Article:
Let’s wrap up our review with another great looper from Boss – this time we’re recommending a bit more expensive model which bears the name RC 30 Phrase Looper Pedal. Basically, if you liked the RC 1 loop station, you’re going to adore this one, as it can be considered as its improvement of sorts.
First and foremost, the RC 30 is more of a ‘station’ than RC 1 actually is, simply due to the fact that it has twin pedals and 2 synchronized tracks, both of which come supplied with their own volume faders, as well as their own track select button.
Even so, this pedal is meant for a single instrument only, as that’s as much RC 30’s connectivity allows. That’s not necessarily a minus in terms of value, as you’ll get a richer sound and some extra versatility on the side.
The ideal setting in which you can use this pedal is in studio – there are 99 integrated memory banks on which you can store your loops, but there are also five built in Looper ‘effects’ you can use to spice them up even further.
The bad thing is that this pedal is fairly difficult, if not even challenging to use for live performance. Two knobs and two volume faders, not to mention two foot switches which can easily be confused with one another mean that you’ll have to pause after each song and toy around with the loops, wasting some time in the process.
However, if you’re looking for a looper pedal for studio work, than you simply shouldn’t look any further, as RC 30 is the best of the best in that particular department. With unparalleled versatility and stereo audio quality atop the onboard loop effects, you might not even need additional pedals.
So, in conclusion, Boss’ RC 30 phrase looper pedal is slightly more expensive than average, that’s a given, but it’s also the most versatile pedal Boss ever put out. Its audio quality is simply staggering, and who knows, with some practice you might even be able to use it for your live gigs.
Boss RC-30 Review
Looper Pedal Buying Guide
You’ve seen some of the best loopers out there, and it’s only natural that you feel like you can’t decide which one is better than the next.
That’s only natural, as not all loopers provide the same benefits. It’s you who will pass on the final judgement, but even so we advise you to check out this buying guide, as it may prove useful in understanding the criteria we used while picking the models in the sections above.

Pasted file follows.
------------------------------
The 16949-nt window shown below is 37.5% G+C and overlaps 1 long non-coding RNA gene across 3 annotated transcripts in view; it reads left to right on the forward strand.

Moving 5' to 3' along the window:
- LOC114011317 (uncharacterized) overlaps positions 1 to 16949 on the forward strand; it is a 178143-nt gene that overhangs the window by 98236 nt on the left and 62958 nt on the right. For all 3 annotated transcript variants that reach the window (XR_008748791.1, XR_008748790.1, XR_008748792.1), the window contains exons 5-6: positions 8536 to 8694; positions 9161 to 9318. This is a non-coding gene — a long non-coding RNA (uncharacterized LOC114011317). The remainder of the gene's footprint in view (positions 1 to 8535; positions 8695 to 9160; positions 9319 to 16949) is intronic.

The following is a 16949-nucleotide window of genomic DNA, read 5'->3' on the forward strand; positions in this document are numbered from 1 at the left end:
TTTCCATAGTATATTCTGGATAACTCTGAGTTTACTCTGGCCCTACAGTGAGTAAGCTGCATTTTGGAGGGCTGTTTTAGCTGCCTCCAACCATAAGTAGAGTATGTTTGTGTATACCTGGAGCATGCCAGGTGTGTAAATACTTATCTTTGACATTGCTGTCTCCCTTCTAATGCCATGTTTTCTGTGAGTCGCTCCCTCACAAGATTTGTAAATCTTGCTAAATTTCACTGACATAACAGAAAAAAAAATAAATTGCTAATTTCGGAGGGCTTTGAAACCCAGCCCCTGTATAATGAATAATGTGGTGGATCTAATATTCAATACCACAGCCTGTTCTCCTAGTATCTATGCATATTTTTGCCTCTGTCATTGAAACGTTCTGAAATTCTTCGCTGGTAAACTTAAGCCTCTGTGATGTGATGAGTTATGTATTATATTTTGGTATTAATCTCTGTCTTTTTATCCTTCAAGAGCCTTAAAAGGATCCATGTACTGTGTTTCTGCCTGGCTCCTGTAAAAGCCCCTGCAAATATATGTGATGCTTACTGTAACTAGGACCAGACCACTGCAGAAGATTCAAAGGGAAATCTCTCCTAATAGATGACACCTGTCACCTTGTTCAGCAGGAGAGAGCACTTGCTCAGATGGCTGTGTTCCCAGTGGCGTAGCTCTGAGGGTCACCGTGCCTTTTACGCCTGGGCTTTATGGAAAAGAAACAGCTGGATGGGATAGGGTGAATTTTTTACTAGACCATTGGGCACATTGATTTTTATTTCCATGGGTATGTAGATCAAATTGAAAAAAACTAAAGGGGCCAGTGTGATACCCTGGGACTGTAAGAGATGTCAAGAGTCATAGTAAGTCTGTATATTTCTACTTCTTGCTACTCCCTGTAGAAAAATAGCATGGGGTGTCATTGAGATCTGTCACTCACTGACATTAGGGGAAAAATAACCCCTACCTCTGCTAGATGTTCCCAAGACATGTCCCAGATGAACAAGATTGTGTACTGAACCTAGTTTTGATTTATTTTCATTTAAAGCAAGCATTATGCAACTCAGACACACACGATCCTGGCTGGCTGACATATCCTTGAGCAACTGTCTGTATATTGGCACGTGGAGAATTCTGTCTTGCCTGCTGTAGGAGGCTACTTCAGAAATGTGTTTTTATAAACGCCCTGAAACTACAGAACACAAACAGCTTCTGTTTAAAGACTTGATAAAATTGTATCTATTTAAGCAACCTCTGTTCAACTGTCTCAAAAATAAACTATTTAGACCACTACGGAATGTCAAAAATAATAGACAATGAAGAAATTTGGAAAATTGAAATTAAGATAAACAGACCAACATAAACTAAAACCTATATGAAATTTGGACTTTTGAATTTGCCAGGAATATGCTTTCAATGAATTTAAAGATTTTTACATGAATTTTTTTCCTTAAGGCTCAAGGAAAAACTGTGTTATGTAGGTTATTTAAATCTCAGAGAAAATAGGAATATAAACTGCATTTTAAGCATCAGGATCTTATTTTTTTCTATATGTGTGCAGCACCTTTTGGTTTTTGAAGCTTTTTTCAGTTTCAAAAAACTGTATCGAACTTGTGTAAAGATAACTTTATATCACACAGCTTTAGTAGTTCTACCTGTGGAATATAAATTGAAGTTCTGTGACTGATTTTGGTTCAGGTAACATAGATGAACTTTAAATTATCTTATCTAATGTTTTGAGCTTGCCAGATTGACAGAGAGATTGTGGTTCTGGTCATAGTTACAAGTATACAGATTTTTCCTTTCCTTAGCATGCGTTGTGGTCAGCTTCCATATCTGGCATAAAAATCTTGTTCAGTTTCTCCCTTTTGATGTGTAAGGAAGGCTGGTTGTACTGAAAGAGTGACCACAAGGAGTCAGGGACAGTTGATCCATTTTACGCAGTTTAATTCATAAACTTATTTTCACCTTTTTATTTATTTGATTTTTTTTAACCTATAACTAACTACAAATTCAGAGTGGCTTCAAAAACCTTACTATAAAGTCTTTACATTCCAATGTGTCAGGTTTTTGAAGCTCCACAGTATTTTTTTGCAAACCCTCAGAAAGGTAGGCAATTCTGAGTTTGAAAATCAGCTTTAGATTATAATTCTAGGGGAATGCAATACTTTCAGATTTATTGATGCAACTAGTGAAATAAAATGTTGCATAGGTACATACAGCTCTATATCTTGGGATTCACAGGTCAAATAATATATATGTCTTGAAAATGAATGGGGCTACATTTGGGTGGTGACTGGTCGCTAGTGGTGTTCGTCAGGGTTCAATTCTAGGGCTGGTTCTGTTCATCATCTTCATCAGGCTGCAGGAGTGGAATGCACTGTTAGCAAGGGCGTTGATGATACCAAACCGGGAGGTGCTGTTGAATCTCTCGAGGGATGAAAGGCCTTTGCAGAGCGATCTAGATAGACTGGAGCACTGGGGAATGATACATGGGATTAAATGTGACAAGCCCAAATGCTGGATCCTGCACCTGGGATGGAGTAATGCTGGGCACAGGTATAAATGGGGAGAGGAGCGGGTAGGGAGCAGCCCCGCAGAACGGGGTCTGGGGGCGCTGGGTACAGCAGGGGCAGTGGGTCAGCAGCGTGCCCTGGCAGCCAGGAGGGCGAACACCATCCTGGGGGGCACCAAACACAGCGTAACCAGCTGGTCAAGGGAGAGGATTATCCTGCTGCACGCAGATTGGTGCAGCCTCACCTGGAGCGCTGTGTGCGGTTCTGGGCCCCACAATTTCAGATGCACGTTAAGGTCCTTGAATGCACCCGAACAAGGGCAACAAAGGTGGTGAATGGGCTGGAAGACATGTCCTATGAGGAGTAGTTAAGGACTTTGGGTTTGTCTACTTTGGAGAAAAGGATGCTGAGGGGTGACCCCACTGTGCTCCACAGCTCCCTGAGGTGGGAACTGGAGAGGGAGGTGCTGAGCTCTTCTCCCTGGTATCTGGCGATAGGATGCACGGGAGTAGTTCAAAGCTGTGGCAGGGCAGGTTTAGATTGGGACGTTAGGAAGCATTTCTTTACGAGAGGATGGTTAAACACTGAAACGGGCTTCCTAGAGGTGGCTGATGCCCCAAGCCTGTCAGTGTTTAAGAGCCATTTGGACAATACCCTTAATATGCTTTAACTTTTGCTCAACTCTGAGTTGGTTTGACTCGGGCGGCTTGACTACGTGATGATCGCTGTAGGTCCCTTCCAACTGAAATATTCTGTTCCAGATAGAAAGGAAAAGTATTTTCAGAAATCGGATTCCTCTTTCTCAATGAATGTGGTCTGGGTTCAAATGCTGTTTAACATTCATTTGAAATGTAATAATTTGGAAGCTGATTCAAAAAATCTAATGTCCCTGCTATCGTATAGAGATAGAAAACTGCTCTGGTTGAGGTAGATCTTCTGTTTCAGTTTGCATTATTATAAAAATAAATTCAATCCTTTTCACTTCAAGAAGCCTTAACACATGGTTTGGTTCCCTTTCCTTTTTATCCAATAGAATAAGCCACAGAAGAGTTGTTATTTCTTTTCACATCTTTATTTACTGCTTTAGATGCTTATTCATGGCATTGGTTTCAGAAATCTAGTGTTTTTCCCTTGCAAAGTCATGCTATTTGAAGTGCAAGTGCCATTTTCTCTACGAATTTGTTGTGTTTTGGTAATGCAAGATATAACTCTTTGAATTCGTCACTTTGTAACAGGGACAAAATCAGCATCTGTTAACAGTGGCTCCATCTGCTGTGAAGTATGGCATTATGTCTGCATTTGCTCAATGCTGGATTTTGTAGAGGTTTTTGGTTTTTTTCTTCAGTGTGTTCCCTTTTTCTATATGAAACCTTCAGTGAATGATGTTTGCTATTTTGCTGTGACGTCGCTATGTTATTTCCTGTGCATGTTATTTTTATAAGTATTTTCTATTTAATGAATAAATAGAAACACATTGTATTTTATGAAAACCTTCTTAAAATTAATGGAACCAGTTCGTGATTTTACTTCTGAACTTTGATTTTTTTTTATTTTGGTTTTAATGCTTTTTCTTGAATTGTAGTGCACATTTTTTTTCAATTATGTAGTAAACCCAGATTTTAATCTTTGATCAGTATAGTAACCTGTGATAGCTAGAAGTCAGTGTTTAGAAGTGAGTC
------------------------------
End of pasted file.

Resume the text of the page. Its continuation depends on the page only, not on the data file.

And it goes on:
Without any doubt, your budget will determine which looper pedal will be ‘the best for you’. There are models that cost barely $20, but there are also models that cost $200. Without going too far into detail – logically, the $200 beats the $20 model in terms of performance, but what about the vast majority of models that are in between?
Namely, the average price of a quality looper is somewhere between $50 and $100. Even though this is still a broad price span, it’s a bit easier to figure out how much money you need to save up for a quality model.
The reason why you need to decide your budget before everything else is simply because you might get a bit carried away, picking an expensive loop pedal that might not be the one you can actually even use.
For example, one of the more expensive models in this review is Boss RC 30. A beginner guitarist might feel like this is everything they ever wanted because the pedal is big, there’s a plethora of features onboard, but what happens is that they eventually get a pedal that they can’t use, or better said, they can’t utilize the features efficiently as some experience is needed.
Going back, there’s another reason why you should consider getting a more expensive looper pedal, or better yet – the reason why you should avoid cheap loop pedals.
Although the ‘loop effect’ in the traditional sense works the same on every pedal, the cheapest models are simply not reliable. You’ll get constantly annoyed by static interference, feedback, casual blackouts, and such.
Skill Level and Familiarity with the ‘Loop Effect’
Just as there are different skill levels of guitar play (beginner, intermediate, advanced), there are different loop pedals intended for each one. Knowing where you ‘sit’ will allow you to pick a corresponding loop pedal more easily.
Like we’ve mentioned above, a beginner will find a ‘complex’ loop pedal as challenging to use, but at the same time, an experienced guitarist will yearn for more than a loop pedal as simple as Ditto in most cases. Exceptions are possible, but we will get to that matter in the next section.